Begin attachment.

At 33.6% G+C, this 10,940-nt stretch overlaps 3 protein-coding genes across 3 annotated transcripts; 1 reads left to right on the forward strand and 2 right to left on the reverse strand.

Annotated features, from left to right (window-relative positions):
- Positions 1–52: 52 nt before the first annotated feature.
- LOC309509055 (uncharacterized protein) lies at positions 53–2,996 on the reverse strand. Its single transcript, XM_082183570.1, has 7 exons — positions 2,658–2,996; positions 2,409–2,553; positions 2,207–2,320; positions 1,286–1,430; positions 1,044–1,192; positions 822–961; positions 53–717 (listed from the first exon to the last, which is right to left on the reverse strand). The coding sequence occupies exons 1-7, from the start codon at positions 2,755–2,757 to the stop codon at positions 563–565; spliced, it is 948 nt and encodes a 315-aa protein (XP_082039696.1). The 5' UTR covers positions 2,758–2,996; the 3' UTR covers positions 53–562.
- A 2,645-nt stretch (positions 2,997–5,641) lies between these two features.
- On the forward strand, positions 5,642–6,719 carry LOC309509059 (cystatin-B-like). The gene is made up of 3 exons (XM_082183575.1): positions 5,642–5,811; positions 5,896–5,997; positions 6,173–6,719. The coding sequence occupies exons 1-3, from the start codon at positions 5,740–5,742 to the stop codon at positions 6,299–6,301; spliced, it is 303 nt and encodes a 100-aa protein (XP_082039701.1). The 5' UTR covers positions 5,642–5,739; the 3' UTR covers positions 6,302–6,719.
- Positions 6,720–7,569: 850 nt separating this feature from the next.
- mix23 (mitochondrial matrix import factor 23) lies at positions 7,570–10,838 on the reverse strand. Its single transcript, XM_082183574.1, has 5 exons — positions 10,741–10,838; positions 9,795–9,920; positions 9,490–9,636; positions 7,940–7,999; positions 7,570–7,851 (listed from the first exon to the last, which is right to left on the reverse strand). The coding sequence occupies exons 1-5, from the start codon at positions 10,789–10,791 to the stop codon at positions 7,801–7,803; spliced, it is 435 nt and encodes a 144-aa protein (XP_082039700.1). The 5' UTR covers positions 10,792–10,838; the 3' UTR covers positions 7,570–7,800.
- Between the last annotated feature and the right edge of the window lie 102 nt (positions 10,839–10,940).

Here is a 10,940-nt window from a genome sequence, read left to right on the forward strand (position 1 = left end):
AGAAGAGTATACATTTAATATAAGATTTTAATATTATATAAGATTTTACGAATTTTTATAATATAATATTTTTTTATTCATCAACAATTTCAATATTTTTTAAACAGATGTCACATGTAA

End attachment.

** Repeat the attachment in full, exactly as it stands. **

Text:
At 33.6% G+C, this 10,940-nt stretch overlaps 3 protein-coding genes across 3 annotated transcripts; 1 reads left to right on the forward strand and 2 right to left on the reverse strand.

Annotated features, from left to right (window-relative positions):
- Positions 1–52: 52 nt before the first annotated feature.
- LOC309509055 (uncharacterized protein) lies at positions 53–2,996 on the reverse strand. Its single transcript, XM_082183570.1, has 7 exons — positions 2,658–2,996; positions 2,409–2,553; positions 2,207–2,320; positions 1,286–1,430; positions 1,044–1,192; positions 822–961; positions 53–717 (listed from the first exon to the last, which is right to left on the reverse strand). The coding sequence occupies exons 1-7, from the start codon at positions 2,755–2,757 to the stop codon at positions 563–565; spliced, it is 948 nt and encodes a 315-aa protein (XP_082039696.1). The 5' UTR covers positions 2,758–2,996; the 3' UTR covers positions 53–562.
- A 2,645-nt stretch (positions 2,997–5,641) lies between these two features.
- On the forward strand, positions 5,642–6,719 carry LOC309509059 (cystatin-B-like). The gene is made up of 3 exons (XM_082183575.1): positions 5,642–5,811; positions 5,896–5,997; positions 6,173–6,719. The coding sequence occupies exons 1-3, from the start codon at positions 5,740–5,742 to the stop codon at positions 6,299–6,301; spliced, it is 303 nt and encodes a 100-aa protein (XP_082039701.1). The 5' UTR covers positions 5,642–5,739; the 3' UTR covers positions 6,302–6,719.
- Positions 6,720–7,569: 850 nt separating this feature from the next.
- mix23 (mitochondrial matrix import factor 23) lies at positions 7,570–10,838 on the reverse strand. Its single transcript, XM_082183574.1, has 5 exons — positions 10,741–10,838; positions 9,795–9,920; positions 9,490–9,636; positions 7,940–7,999; positions 7,570–7,851 (listed from the first exon to the last, which is right to left on the reverse strand). The coding sequence occupies exons 1-5, from the start codon at positions 10,789–10,791 to the stop codon at positions 7,801–7,803; spliced, it is 435 nt and encodes a 144-aa protein (XP_082039700.1). The 5' UTR covers positions 10,792–10,838; the 3' UTR covers positions 7,570–7,800.
- Between the last annotated feature and the right edge of the window lie 102 nt (positions 10,839–10,940).

Here is a 10,940-nt window from a genome sequence, read left to right on the forward strand (position 1 = left end):
AGAAGAGTATACATTTAATATAAGATTTTAATATTATATAAGATTTTACGAATTTTTATAATATAATATTTTTTTATTCATCAACAATTTCAATATTTTTTAAACAGATGTCACATGTAA